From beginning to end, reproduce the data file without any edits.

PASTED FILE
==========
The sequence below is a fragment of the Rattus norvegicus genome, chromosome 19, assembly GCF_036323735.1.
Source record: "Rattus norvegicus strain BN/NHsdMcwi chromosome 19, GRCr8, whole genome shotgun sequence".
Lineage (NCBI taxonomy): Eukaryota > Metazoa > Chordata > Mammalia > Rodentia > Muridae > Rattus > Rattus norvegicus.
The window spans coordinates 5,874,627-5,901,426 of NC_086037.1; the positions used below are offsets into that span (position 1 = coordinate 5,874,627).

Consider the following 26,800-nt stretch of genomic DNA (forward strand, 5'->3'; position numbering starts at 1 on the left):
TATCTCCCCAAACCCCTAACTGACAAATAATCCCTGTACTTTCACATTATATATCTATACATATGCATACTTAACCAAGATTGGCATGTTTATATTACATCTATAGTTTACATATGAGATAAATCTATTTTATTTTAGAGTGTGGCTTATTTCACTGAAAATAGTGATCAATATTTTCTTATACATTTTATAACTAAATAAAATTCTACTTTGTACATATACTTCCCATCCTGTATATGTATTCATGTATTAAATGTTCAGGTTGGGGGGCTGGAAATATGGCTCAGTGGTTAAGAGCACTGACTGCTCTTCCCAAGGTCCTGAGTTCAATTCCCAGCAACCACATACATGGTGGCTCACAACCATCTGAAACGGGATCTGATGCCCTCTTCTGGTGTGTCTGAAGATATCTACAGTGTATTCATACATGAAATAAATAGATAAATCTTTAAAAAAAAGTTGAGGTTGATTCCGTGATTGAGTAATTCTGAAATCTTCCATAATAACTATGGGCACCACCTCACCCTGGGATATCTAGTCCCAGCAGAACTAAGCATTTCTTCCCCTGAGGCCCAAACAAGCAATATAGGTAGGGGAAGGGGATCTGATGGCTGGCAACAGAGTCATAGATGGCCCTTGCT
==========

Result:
The sequence below is a fragment of the Rattus norvegicus genome, chromosome 19, assembly GCF_036323735.1.
Source record: "Rattus norvegicus strain BN/NHsdMcwi chromosome 19, GRCr8, whole genome shotgun sequence".
Lineage (NCBI taxonomy): Eukaryota > Metazoa > Chordata > Mammalia > Rodentia > Muridae > Rattus > Rattus norvegicus.
The window spans coordinates 5,874,627-5,901,426 of NC_086037.1; the positions used below are offsets into that span (position 1 = coordinate 5,874,627).

Consider the following 26,800-nt stretch of genomic DNA (forward strand, 5'->3'; position numbering starts at 1 on the left):
TATCTCCCCAAACCCCTAACTGACAAATAATCCCTGTACTTTCACATTATATATCTATACATATGCATACTTAACCAAGATTGGCATGTTTATATTACATCTATAGTTTACATATGAGATAAATCTATTTTATTTTAGAGTGTGGCTTATTTCACTGAAAATAGTGATCAATATTTTCTTATACATTTTATAACTAAATAAAATTCTACTTTGTACATATACTTCCCATCCTGTATATGTATTCATGTATTAAATGTTCAGGTTGGGGGGCTGGAAATATGGCTCAGTGGTTAAGAGCACTGACTGCTCTTCCCAAGGTCCTGAGTTCAATTCCCAGCAACCACATACATGGTGGCTCACAACCATCTGAAACGGGATCTGATGCCCTCTTCTGGTGTGTCTGAAGATATCTACAGTGTATTCATACATGAAATAAATAGATAAATCTTTAAAAAAAAGTTGAGGTTGATTCCGTGATTGAGTAATTCTGAAATCTTCCATAATAACTATGGGCACCACCTCACCCTGGGATATCTAGTCCCAGCAGAACTAAGCATTTCTTCCCCTGAGGCCCAAACAAGCAATATAGGTAGGGGAAGGGGATCTGATGGCTGGCAACAGAGTCATAGATGGCCCTTGCT